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Loose Change: 'O Little Town of Bettmanhem,' a review

One of the true joys of the holiday season – besides random snowball attacks on unsuspecting postal workers – is the annual National Hockey League Christmas Pageant.

This event has been taking place ever since Conn Smythe realized he could creatively circumvent labor laws with his indentured workforce.

It is put on annually by the NHL Repertory Theatre Company and is loosely based on the story of this couple (Marian and Joseph) who are too cheap to pay for proper medical care or even a passable motel room and are forced to have the delivery of their baby in a musty old barn, surrounded by curious four-legged creatures, various poultry and some very determined paparazzi.

The story itself seems unspectacular until you realize this is no average kid being born here. He is said to be the King of Kings – an obvious ode to Marcel Dionne, one would think. In addition, this kid possesses a lethal slapshot and is said to play with “a real nasty streak.”

The kid - named Jeff - attracts the interest of three scouts who, for some reason, happen to be wandering the desert when they are summoned by what they describe as “a bright light in the North Sky, kind of like those new BMW halogen headlights, but sort of different.”

These scouts follow the path to the kid’s barn and attempt to sign the youngster to an entry-level, one-way contract. Of course, this kid is only some three hours old when they first meet him and not eligible for legal representation for another 16 years, so the trio proceeds to shower the kid with gifts – basically some perfume, a spice rack and a slightly-used X-Box.

The parents must decide whether to let their child enter Junior A at such an awkwardly-early age or change his first diaper and decide a little later.

The pageant is directed by the legendary Scotty Bowman, who has been under severe criticism for what critics charge as “plagiarizing the story of all stories.”

Bowman denies all the accusations.

“Do you see any camels? I don’t see any camels,” Bowman says tersely.

All controversy aside, director Bowman has done a masterful job creating a story so real and so compelling there is early Tony buzz (editor’s note: you of course realize Oscars arefor films, Tonys are for plays but, then again, who watches the Tony Awards, anyway, besides perky, overly-exuberant women and men who moisturize way too much, but I digress).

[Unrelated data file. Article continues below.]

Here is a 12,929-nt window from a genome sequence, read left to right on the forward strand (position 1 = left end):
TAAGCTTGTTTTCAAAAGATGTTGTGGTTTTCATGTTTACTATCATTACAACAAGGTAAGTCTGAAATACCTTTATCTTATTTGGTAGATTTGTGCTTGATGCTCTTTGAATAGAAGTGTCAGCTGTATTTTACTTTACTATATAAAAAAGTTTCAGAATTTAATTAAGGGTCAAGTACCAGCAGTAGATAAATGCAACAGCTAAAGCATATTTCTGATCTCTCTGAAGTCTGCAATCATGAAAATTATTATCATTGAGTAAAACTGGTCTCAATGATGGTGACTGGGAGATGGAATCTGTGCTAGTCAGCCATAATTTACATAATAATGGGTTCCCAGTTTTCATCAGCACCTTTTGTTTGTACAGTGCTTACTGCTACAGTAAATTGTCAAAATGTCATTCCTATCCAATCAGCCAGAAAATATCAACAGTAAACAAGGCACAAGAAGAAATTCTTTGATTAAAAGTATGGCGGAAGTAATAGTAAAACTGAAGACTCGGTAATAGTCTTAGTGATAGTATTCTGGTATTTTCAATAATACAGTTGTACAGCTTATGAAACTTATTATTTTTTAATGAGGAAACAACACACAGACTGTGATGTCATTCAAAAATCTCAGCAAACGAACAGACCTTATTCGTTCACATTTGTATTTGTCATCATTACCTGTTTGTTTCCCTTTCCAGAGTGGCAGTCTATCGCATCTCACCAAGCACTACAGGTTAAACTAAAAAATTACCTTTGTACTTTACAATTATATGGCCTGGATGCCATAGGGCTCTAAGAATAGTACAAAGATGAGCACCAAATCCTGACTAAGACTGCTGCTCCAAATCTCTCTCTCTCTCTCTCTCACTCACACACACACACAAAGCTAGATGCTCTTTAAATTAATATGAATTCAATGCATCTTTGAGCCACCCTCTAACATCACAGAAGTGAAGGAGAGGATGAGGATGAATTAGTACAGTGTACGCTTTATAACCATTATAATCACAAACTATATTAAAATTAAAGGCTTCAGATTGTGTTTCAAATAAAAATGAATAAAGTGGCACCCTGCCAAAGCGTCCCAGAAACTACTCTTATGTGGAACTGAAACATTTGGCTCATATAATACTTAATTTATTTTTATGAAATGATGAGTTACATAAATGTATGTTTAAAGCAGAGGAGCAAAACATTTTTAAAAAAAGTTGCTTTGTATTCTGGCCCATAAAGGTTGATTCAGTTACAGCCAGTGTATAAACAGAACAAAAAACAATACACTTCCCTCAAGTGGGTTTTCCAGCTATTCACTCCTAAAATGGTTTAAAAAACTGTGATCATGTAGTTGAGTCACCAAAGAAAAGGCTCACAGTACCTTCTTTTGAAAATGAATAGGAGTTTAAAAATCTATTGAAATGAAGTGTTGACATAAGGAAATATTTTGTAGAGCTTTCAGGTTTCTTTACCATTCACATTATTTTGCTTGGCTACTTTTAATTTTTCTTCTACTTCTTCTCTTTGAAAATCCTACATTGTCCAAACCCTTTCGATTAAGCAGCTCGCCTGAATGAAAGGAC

The acting is impressive with standout performances by Brian Burke as the belligerent old Inn keeper; Alan Thicke as emotionally-flaccid Joseph and Sean Avery as an ass. Of particular note is the interesting decision to cast Martin St-Louis as Baby Jeff.

“He’s the only one who fit in the crib,” Bowman explains.

It’s difficult to not fall in love with this little production. You feel for the family’s pain and for their struggle and for their painful struggle.

Who hasn’t had straw carelessly wedged in his sandals? Who hasn’t journeyed hundreds of miles, directed only by a whim, a beacon in the sky and a heavenly apparition that may or may not be alcohol-induced? And who hasn’t faced a gut-wrenching, life-changing decision surrounded by goats?

The story is so real. The acting is so vivid. The admission is so free.

If you only see one National Hockey League production this year, see this one! (Their Easter performance – Guess Who’s Back? – frankly, sucks.)

The preceding was purely fictional and meant for entertainment purposes only. By entertainment, we mean we hope you laughed while reading it, framing it, or burning it. Any similarities between this and actual events is strictly coincidental and frankly, dumb luck. Remember to remind your lawyer about the made-up part, OK?

Loose Change will return Jan. 1.

Charlie Teljeur, creator of THN's hockeysockpuppettheatre, brings you Loose Change every Thursday only on Subscribe to The Hockey News today to have Charlie's cartoon delivered to you in each issue.

Want to talk to Charlie about love, life, or Loose Change? Email him at



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